Centre for Contemporary Images - Saint-Gervais Genève

31 January – 4 April 2004
Karen Andreassian – Voghchaberd – photography and video

opening : Friday 30 January 2004 at 6pm
exhibition open: Tuesday-Sunday, 12am to 6pm - free entry
Curator of theexhibition: Anna Barseghian (Utopiana)
            Centre for Contemporary Images

Karen Andreassian. Born in 1957. Lives and works in Yerevan, Armenia.
The Centre for Contemporary Images and Utopiana are pleased to present a solo show of Karen Andreassian’s work. The exhibition features photographs, videos and an Internet site.

(see below...)

Karen Andreassian, La datcha de la famille Mekertoumian, Voghchaberd, novembre 2003 Karen Andreassian, La datcha de la famille Mekertoumian, Voghchaberd, décembre 2003

The show at the Centre for Contemporary Images features a project that Andreassian began in March 2003. The subject of his observation and research is the village of Voghchaberd, located 10 km from Erevan. During the Brezhnev years, the place was a prosperous, prestigious village where apparatchiks eagerly built their datchas. The recent history of the village’s landscape coincides with two phenomena, the collapse of the Soviet Union and a natural disaster, a catastrophic landslide. In the history of the village’s development in fact, several attempts have been made to move Voghchaberd to another area.

Andreassian founded his project then on the twofold reality of the shifting character of the place and the inhabitants’ desire to remain. The artist has moved the village to an electronic space, <www.voghchaberd.am>. The Website is a process then that is meant to be pursued by this local collectivity. It functions as a pre-face, rather than an inter-face, while remaining an integral part of the show. The video images and photos of this exhibition/expedition are like a thread running throughout the representation of time, for it is indeed the reality of time that links geophysical and socio-political phenomena.

Karen Andreassian, Le cimetière, Voghchaberd, décembre 2003 Karen Andreassian, Hrach Nahapetyan, Voghchaberd, décembre 2003

The village of Voghchaberd concentrates within itself both the constancy of geological instability (landslides) and the consequences of the 20th century’s political upheavals (World War I, the genocide of 1915, Sovietization, Stalinism, World War II and finally the fall of the USSR, the 1988 earthquake and the war of Karabagh). The current landslides can be viewed then as a concrete symbol not only of the endless Armenian crisis in the 20th century, but above all of the village’s capacity to adapt. The cause of the area’s landslides, the region’s underground humidity, at the same time constitutes the fertility of the village’s land. This reality creates the conditions for relative socio-economic stability within instability itself, which explains why many have refused the government’s offers of relocation. This «unstable stability» has given rise to new kinds of dwellings that call into question the traditional way of throwing up four stone walls. The «Voghchaberdtsi» are thus inventing a way of living in a changing environment that represents something more than mere survival. Thus, there is life, even possible prosperity, in exposing oneself to danger, in the contingent. It is the work of simple humanity, which makes do with what it has on hand. A catastrophe is always in the offing and people understand that it is useless to project a stable state after the «transition.»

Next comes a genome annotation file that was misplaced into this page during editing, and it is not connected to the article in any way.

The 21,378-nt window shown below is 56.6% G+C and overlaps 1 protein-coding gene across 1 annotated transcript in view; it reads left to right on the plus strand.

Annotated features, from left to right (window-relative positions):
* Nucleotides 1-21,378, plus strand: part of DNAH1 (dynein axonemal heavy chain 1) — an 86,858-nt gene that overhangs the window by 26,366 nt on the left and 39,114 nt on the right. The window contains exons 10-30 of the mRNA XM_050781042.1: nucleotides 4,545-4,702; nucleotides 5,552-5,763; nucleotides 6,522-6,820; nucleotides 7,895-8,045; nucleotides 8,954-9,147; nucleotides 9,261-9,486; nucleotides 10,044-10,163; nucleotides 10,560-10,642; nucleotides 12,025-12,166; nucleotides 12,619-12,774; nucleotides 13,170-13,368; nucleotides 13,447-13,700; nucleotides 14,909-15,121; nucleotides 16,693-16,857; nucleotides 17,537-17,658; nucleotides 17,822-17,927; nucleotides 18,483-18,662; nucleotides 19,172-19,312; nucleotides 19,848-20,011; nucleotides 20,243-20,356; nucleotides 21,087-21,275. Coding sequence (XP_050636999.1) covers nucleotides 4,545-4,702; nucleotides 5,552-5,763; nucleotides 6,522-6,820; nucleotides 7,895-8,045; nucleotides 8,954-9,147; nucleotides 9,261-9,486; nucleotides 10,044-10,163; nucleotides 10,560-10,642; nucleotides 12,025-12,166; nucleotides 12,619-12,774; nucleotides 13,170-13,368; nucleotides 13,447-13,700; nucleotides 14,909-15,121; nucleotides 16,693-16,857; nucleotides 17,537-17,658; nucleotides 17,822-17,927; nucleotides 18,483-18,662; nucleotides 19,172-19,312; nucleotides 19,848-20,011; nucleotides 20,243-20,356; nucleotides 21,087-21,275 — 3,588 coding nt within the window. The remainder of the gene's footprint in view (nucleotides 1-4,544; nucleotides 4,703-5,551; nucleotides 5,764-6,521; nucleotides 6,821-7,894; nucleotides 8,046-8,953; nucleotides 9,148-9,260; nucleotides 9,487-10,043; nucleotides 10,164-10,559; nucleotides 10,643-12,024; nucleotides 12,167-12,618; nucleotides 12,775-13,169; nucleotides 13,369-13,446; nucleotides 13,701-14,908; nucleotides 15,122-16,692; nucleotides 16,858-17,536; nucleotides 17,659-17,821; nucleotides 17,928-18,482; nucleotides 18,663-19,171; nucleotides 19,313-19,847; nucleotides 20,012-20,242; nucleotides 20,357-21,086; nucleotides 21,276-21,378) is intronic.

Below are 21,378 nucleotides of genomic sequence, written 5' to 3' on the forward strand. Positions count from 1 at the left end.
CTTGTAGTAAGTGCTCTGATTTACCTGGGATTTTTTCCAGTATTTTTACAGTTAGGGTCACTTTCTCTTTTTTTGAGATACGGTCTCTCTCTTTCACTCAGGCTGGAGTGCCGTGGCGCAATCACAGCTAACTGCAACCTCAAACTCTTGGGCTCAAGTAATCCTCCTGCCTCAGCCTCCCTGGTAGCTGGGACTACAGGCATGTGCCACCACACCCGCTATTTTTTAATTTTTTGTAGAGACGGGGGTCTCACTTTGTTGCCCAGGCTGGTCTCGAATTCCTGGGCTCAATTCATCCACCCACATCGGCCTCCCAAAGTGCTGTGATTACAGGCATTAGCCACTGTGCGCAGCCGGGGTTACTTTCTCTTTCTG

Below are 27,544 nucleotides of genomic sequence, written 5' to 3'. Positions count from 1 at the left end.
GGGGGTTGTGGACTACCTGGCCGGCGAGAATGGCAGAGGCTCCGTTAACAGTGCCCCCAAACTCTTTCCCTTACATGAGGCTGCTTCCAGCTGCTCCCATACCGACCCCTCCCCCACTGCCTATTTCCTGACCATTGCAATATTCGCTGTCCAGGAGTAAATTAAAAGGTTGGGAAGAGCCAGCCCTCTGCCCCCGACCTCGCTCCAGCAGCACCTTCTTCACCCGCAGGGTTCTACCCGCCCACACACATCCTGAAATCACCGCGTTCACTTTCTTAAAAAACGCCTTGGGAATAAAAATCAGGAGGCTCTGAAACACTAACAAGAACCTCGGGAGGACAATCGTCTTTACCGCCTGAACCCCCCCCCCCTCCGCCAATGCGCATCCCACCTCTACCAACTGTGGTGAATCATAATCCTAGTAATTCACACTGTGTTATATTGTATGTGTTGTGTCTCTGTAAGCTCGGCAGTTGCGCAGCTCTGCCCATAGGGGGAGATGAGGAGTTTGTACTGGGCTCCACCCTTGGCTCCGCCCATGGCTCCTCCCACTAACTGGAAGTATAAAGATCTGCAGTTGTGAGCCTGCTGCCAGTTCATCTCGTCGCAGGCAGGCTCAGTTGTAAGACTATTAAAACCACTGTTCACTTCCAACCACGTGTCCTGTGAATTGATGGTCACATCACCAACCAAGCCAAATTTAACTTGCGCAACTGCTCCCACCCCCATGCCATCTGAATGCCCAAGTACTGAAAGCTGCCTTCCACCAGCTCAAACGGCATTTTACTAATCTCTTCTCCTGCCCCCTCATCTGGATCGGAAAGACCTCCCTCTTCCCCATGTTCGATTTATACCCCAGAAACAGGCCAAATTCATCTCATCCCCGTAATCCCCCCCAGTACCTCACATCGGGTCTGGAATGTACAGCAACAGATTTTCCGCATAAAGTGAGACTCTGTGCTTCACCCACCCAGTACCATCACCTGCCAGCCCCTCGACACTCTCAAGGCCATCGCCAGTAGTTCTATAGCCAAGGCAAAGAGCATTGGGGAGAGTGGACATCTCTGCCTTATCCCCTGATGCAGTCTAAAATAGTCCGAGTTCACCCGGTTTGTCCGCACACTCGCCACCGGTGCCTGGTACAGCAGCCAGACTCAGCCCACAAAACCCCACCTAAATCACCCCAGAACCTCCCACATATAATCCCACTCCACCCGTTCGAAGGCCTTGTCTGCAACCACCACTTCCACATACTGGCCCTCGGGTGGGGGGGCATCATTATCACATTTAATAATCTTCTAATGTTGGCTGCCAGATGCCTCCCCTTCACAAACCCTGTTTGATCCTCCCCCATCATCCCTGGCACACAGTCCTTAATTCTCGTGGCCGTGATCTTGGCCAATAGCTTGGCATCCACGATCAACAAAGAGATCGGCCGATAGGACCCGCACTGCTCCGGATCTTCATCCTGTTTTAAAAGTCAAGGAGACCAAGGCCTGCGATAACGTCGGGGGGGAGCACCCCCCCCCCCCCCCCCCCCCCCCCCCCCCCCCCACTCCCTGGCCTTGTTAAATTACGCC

To present the Voghchaberd project via a documentary approach offers a possible opening up to history and its fractures, images that speak to us from the other side of History and conjure up the memory of the Other. To emphasize this other history means «to configure a world, a quantity of possible worlds in the world,» to transform the world rather than interpret it, which implies grasping it anew beyond representation.

Anna Barseghian

Karen Andreassian, Voghchaberd, 2003